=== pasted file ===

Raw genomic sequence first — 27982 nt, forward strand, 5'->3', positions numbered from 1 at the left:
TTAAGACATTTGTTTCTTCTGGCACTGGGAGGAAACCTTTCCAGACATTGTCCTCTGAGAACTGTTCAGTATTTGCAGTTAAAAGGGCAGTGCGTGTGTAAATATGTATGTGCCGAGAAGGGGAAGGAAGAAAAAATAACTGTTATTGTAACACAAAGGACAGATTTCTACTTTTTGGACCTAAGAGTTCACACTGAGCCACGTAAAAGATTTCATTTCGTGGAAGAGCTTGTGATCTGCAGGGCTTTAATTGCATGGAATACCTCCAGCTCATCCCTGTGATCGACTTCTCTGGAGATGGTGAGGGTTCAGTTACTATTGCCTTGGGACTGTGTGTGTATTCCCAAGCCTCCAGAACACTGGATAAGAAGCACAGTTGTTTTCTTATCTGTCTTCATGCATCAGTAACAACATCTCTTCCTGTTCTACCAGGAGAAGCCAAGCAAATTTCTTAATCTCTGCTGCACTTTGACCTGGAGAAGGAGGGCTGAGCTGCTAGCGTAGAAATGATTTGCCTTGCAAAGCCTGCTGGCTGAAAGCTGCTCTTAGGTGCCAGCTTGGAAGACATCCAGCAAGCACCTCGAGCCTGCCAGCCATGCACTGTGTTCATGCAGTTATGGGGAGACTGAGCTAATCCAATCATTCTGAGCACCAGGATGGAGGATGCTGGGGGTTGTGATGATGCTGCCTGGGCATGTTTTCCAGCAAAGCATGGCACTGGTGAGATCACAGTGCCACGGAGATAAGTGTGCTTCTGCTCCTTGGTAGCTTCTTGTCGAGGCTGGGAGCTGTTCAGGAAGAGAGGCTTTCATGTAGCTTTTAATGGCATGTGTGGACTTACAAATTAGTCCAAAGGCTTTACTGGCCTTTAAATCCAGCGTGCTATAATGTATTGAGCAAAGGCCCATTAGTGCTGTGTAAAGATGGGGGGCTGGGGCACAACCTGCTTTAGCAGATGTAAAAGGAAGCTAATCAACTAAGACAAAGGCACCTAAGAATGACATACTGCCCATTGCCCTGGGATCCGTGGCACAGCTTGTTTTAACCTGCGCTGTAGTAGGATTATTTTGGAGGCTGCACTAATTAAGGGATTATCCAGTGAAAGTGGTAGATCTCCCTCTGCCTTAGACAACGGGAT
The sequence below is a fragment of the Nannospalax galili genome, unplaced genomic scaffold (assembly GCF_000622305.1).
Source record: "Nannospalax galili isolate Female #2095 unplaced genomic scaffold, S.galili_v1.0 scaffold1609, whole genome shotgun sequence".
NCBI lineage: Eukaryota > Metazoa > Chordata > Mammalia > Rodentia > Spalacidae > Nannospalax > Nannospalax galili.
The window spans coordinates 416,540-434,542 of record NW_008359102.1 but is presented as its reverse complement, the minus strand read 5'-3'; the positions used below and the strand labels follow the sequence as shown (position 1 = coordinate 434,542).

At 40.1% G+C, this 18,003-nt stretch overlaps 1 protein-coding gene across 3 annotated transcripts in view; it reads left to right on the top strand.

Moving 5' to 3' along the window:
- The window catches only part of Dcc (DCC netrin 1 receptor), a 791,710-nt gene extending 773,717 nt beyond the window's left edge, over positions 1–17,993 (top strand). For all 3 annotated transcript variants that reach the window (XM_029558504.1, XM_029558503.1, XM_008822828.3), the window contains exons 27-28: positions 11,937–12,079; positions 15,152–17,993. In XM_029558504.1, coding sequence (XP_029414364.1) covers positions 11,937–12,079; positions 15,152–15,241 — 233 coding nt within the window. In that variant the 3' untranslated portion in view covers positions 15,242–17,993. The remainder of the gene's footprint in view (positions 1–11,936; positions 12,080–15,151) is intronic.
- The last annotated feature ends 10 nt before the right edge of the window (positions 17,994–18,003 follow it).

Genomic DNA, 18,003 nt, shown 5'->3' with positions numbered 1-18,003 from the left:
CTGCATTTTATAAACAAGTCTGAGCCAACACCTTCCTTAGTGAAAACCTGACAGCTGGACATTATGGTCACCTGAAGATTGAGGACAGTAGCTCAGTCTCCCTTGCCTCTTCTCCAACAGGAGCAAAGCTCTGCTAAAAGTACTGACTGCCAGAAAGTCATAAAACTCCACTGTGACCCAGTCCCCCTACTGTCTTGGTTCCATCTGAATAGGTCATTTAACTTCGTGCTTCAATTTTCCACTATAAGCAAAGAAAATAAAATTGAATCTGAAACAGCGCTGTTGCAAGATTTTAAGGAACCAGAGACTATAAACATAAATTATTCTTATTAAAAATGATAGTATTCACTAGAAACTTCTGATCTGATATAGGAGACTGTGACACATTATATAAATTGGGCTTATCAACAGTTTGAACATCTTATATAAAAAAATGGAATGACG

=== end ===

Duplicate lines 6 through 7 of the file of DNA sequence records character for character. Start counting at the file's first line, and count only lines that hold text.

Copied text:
The window spans coordinates 416,540-434,542 of record NW_008359102.1 but is presented as its reverse complement, the minus strand read 5'-3'; the positions used below and the strand labels follow the sequence as shown (position 1 = coordinate 434,542).

At 40.1% G+C, this 18,003-nt stretch overlaps 1 protein-coding gene across 3 annotated transcripts in view; it reads left to right on the top strand.